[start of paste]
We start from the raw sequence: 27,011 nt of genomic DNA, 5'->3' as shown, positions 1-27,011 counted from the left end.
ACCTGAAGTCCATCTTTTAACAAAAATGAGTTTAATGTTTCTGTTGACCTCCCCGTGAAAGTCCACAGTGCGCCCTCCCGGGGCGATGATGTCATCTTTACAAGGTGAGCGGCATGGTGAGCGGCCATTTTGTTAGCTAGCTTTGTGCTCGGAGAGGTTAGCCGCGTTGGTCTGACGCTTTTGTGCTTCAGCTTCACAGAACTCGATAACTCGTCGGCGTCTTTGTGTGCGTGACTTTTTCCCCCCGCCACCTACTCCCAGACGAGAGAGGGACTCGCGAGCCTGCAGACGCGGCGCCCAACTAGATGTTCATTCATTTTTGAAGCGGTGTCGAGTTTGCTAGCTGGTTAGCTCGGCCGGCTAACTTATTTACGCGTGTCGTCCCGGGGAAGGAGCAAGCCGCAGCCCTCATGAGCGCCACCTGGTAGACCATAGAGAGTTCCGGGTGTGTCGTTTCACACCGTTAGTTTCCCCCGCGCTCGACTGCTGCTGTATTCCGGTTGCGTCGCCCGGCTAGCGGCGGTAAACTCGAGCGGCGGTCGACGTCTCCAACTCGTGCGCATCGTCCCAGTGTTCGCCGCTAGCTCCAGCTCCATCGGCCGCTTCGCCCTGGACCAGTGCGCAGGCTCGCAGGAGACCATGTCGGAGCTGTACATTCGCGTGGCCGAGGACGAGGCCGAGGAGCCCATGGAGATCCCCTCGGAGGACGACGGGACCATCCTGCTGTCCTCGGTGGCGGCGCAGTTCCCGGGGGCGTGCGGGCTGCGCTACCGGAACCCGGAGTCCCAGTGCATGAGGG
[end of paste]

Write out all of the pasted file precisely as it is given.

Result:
We start from the raw sequence: 27,011 nt of genomic DNA, 5'->3' as shown, positions 1-27,011 counted from the left end.
ACCTGAAGTCCATCTTTTAACAAAAATGAGTTTAATGTTTCTGTTGACCTCCCCGTGAAAGTCCACAGTGCGCCCTCCCGGGGCGATGATGTCATCTTTACAAGGTGAGCGGCATGGTGAGCGGCCATTTTGTTAGCTAGCTTTGTGCTCGGAGAGGTTAGCCGCGTTGGTCTGACGCTTTTGTGCTTCAGCTTCACAGAACTCGATAACTCGTCGGCGTCTTTGTGTGCGTGACTTTTTCCCCCCGCCACCTACTCCCAGACGAGAGAGGGACTCGCGAGCCTGCAGACGCGGCGCCCAACTAGATGTTCATTCATTTTTGAAGCGGTGTCGAGTTTGCTAGCTGGTTAGCTCGGCCGGCTAACTTATTTACGCGTGTCGTCCCGGGGAAGGAGCAAGCCGCAGCCCTCATGAGCGCCACCTGGTAGACCATAGAGAGTTCCGGGTGTGTCGTTTCACACCGTTAGTTTCCCCCGCGCTCGACTGCTGCTGTATTCCGGTTGCGTCGCCCGGCTAGCGGCGGTAAACTCGAGCGGCGGTCGACGTCTCCAACTCGTGCGCATCGTCCCAGTGTTCGCCGCTAGCTCCAGCTCCATCGGCCGCTTCGCCCTGGACCAGTGCGCAGGCTCGCAGGAGACCATGTCGGAGCTGTACATTCGCGTGGCCGAGGACGAGGCCGAGGAGCCCATGGAGATCCCCTCGGAGGACGACGGGACCATCCTGCTGTCCTCGGTGGCGGCGCAGTTCCCGGGGGCGTGCGGGCTGCGCTACCGGAACCCGGAGTCCCAGTGCATGAGGG